Madison College has a new-fangled water bubbler to help promote tap water as the preferred beverage of choice. MATC health educator and Nurse Anna Marie Hoffmann says the high-tech water filling station dispenses refreshing ice-cold water in seconds, and a counter displays the number of plastic bottles kept from the landfill.
“I think people want to see that they’re making a difference.”
The bubbler has a space specifically designated to fit a water container, which is detected by a sensor and filled instantly with a gush of water rather than having to use the slow, curved, sipping stream on traditional fountains to refill a water bottle.
“These are very fast, the water is very cold. It literally takes seconds.”
Hoffman discourages the drinking of soda, saying water is free of calories and sugar, and it’s essential for bodily function and ability to learn. She says giving up soda saves money. As a nurse, Hoffman suggests individuals consume enough water totaling half their body weight, in ounces. Generally, a 200 pound person would drink 100 ounces of water.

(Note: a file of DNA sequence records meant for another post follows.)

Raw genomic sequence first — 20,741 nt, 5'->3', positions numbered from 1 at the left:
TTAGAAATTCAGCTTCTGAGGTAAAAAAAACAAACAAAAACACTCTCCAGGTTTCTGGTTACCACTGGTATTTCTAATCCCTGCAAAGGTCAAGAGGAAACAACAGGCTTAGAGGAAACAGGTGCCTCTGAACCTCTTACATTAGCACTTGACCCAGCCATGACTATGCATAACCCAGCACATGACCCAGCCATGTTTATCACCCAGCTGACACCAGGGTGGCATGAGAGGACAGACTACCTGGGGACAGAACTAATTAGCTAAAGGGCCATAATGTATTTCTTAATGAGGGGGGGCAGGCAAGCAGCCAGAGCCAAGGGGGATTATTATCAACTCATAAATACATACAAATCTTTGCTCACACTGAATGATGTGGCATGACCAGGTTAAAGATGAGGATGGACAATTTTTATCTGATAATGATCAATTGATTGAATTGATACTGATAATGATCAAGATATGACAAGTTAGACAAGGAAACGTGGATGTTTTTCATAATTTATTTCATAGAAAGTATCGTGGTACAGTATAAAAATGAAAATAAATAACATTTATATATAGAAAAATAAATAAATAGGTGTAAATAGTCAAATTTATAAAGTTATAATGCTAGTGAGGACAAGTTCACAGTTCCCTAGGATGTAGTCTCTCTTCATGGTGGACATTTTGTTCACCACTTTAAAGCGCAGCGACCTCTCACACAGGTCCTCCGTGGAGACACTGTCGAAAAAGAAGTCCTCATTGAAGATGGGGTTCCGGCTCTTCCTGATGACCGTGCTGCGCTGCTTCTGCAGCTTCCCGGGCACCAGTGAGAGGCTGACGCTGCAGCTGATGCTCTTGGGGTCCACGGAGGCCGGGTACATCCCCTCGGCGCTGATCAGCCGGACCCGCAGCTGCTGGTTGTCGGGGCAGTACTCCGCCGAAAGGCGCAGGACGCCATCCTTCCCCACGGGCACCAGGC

Colleges, hospitals, clinics, and larger employers are getting on board with this futuristic machine, at a cost of about 1,000 bucks each.
Each year about 50 billion plastic bottles of drinking water are purchased in the United States. According to the FDA, 44 percent of bottled water is just tap water, so people are often mislead about what they are purchasing.
AUDIO: Jackie Johnson report 1:51